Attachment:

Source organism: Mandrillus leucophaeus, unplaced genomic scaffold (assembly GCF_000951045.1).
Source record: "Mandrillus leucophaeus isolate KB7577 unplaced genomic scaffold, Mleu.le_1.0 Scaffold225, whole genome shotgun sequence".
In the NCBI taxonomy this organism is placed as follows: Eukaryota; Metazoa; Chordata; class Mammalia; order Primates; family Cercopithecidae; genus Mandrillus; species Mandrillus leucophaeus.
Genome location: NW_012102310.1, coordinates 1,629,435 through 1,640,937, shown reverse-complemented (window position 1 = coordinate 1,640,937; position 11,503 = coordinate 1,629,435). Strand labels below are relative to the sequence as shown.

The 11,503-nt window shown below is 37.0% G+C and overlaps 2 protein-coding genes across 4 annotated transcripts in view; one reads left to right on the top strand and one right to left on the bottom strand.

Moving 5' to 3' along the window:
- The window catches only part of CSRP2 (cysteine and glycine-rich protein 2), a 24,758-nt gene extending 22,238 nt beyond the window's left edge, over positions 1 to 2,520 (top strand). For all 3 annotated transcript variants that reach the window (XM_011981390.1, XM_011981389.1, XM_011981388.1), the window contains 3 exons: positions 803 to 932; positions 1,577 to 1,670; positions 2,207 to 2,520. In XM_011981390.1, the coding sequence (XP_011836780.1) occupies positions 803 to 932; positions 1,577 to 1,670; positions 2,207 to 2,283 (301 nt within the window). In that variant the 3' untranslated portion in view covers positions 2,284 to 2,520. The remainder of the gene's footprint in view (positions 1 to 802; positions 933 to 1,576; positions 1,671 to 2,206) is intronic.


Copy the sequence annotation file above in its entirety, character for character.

Source organism: Mandrillus leucophaeus, unplaced genomic scaffold (assembly GCF_000951045.1).
Source record: "Mandrillus leucophaeus isolate KB7577 unplaced genomic scaffold, Mleu.le_1.0 Scaffold225, whole genome shotgun sequence".
In the NCBI taxonomy this organism is placed as follows: Eukaryota; Metazoa; Chordata; class Mammalia; order Primates; family Cercopithecidae; genus Mandrillus; species Mandrillus leucophaeus.
Genome location: NW_012102310.1, coordinates 1,629,435 through 1,640,937, shown reverse-complemented (window position 1 = coordinate 1,640,937; position 11,503 = coordinate 1,629,435). Strand labels below are relative to the sequence as shown.

The 11,503-nt window shown below is 37.0% G+C and overlaps 2 protein-coding genes across 4 annotated transcripts in view; one reads left to right on the top strand and one right to left on the bottom strand.

Moving 5' to 3' along the window:
- The window catches only part of CSRP2 (cysteine and glycine-rich protein 2), a 24,758-nt gene extending 22,238 nt beyond the window's left edge, over positions 1 to 2,520 (top strand). For all 3 annotated transcript variants that reach the window (XM_011981390.1, XM_011981389.1, XM_011981388.1), the window contains 3 exons: positions 803 to 932; positions 1,577 to 1,670; positions 2,207 to 2,520. In XM_011981390.1, the coding sequence (XP_011836780.1) occupies positions 803 to 932; positions 1,577 to 1,670; positions 2,207 to 2,283 (301 nt within the window). In that variant the 3' untranslated portion in view covers positions 2,284 to 2,520. The remainder of the gene's footprint in view (positions 1 to 802; positions 933 to 1,576; positions 1,671 to 2,206) is intronic.